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Bedding In (Running In) A New Engine

Discussion in 'New A3/S3 (8V Chassis)' started by Bristle Hound, Aug 10, 2014.

  1. Bristle Hound

    Bristle Hound Barking At The Moon ...
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  3. The Challinor

    The Challinor Well-Known Member
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    Got it, new car = drive it like you stole it.

    Interesting note on the changing of oil after 200 miles, wonder how many people do this and what Audi say about it?
     
  4. 45bvtc

    45bvtc Well-Known Member
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    OIL is the LIFE BLOOD of any internal (and /or external) combustion engine so make sure to change both filter and oil EVERY 12-months irrespective of mileage...

    And yes, BLUEY's was changed at 250-miles and next month, with ZERO oil use between changes :icon_thumright:, her oil and filter will be changed again for the 4th time at approx 9000-miles.
     
  5. S3Alex

    S3Alex Rarely neutral
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    This always breaks down into two schools of thought.

    The first runs the engine in carefully,without excessive rpms and on low boost(if turbo or supercharged),and the other as said,drives it like it's been stolen.

    I've always been advised by engine builders to take the first course.....low boost,build up the rpm gradually over 1000 miles,then change the oil(and if rebuilt,see what's in the oil).

    Seems to have worked so far,and both from new,and after the rebuild,the engine uses relatively little oil,and power doesn't seem to be an issue either.
     
    #4 S3Alex, Aug 11, 2014
    Last edited: Aug 23, 2014
  6. a3_phil

    a3_phil Active Member
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    Given that his advice is from the perspective of bike engines, how relevant is it to forced inductino engines? Surely adding boost to the equation is going to significantly change the equation?
     
  7. steeve

    steeve Well-Known Member

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    I'll stick to what the people that made it said, those who are trying to make sure they don't get warranty claims'. I've always done this on all my new cars and motorcycles and never had any issues with oil consumption. I'm planning on an oil and filter change at 1,000 miles.

    A lot depends on the design of the engine and the clearances as well as more importantly for bore wear the honing pattern.
     
  8. Messi_alli

    Messi_alli Member

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    this is always a point of debate. Some people say that the engines are factory broken. Why then would the Manufacturer suggest a break in period. I prefer to be patient as well even though its frustrating when the car is brand new and you want to hammer it.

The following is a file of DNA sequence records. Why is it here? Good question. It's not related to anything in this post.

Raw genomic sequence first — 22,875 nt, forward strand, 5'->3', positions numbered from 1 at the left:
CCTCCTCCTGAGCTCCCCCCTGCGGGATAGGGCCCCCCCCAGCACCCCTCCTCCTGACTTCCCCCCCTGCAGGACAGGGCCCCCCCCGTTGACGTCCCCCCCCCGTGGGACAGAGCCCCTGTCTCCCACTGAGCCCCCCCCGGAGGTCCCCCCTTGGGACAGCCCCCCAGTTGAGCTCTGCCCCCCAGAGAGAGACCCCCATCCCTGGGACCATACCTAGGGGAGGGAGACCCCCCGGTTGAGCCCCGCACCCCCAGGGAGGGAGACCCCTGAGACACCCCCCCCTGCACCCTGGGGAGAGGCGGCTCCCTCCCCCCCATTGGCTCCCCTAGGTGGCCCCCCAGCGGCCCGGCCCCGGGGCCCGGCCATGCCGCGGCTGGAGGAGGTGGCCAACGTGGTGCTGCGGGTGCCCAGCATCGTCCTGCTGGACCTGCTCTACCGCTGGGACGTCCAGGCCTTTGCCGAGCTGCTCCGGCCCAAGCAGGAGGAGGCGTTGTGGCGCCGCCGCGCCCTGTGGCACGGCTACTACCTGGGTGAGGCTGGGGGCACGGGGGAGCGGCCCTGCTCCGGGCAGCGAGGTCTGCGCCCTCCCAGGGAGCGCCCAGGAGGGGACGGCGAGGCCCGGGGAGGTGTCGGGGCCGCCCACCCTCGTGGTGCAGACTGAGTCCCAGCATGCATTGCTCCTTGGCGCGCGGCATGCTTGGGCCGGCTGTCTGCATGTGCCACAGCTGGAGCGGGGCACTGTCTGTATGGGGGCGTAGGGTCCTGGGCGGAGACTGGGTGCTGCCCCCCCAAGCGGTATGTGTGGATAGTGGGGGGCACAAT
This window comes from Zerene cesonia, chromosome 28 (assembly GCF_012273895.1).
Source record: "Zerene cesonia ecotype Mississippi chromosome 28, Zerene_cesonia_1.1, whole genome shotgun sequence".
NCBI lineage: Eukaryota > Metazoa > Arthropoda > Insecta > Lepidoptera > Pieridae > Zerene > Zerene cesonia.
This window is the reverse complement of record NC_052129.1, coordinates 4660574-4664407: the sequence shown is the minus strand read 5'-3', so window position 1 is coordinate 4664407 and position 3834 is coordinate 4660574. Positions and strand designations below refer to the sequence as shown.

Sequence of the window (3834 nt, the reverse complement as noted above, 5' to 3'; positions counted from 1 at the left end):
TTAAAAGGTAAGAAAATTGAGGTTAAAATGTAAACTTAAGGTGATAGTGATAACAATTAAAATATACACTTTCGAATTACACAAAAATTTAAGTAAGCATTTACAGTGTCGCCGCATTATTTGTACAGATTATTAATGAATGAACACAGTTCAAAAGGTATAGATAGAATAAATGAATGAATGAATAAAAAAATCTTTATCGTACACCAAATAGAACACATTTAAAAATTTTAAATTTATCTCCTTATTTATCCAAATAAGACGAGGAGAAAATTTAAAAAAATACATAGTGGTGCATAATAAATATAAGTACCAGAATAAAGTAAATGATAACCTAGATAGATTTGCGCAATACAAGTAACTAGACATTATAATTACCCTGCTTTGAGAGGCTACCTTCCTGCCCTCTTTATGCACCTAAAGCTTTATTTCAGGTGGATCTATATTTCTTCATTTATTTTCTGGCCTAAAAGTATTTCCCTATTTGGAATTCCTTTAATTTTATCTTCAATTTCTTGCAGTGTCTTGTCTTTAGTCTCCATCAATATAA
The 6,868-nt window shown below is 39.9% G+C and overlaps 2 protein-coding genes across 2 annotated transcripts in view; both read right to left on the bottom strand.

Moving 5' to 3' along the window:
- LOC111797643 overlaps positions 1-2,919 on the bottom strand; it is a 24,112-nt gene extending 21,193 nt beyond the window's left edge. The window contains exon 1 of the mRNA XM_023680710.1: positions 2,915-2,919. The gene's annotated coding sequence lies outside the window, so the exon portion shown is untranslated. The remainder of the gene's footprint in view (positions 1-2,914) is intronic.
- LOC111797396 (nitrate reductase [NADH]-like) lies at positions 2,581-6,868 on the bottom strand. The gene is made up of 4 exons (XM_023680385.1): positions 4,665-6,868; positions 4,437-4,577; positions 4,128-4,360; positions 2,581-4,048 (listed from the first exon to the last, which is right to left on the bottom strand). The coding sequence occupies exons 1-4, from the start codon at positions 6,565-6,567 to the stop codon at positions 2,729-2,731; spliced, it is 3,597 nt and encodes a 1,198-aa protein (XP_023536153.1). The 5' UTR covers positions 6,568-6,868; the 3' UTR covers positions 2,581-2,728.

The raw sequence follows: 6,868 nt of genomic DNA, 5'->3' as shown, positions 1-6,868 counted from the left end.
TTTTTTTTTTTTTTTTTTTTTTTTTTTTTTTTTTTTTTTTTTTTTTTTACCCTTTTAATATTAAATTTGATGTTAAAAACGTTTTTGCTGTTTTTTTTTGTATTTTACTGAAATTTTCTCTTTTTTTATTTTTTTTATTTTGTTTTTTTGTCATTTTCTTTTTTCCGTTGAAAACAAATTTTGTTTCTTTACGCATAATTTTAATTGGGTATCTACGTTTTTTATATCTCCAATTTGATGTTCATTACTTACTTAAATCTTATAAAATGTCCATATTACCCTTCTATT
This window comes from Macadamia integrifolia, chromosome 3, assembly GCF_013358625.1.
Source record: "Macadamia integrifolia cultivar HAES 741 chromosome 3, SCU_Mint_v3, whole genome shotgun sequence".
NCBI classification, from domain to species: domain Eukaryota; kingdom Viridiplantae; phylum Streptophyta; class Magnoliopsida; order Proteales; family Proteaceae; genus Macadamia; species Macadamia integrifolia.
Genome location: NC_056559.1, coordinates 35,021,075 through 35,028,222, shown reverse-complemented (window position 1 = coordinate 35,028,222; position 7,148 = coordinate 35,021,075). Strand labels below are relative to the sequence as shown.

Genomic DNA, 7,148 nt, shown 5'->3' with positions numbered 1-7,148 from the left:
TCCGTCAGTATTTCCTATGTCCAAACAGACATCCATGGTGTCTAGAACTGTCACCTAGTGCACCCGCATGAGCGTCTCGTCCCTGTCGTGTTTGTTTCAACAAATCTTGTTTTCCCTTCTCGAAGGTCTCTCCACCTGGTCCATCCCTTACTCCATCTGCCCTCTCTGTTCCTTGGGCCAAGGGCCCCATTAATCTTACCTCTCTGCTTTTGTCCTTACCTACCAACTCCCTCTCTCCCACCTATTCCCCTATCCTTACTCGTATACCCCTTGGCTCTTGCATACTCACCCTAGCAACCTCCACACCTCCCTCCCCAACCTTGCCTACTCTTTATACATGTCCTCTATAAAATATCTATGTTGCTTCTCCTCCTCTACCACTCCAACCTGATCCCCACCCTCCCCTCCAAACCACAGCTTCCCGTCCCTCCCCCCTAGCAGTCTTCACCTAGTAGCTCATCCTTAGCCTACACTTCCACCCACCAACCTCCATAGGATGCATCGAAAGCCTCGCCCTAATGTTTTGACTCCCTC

9. Bristle Hound

    Bristle Hound Barking At The Moon ...
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    I think a lot of people forget how your car is treated before you actually get it

    Dont forget, in the case of Audi's. From factory to compound. Compound to transporter. Transporter to ship. Ship to compound. Compound to transporter. Trans porter to Dealers. Dealers PDI test drive

    How carefully do you think its driven in each stage?
     
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  10. jasonc

    jasonc Active Member
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    My understanding was that the cars leave the factory in a special "delivery" mode that prevents them being thrashed. "Normal" mode is only set at the dealer.
     
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  11. Bristle Hound

    Bristle Hound Barking At The Moon ...
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    Didn't know that. Nice to hear too
    Cheers :)
     
  12. cemerson

    cemerson Well-Known Member

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    Yeh, it's only taken out of transport/delivery mode during the PDI at the dealers (included as part of the software update I believe). It does other things like disable the alarm during transit as well.
     
  13. steeve

    steeve Well-Known Member

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    These are not great distances or on public roads, they are not able to achieve high speeds or at great load. So any damage is not going to be significant. Apart from the fact the engines will be run up to max revs on the dyno at the engine plant.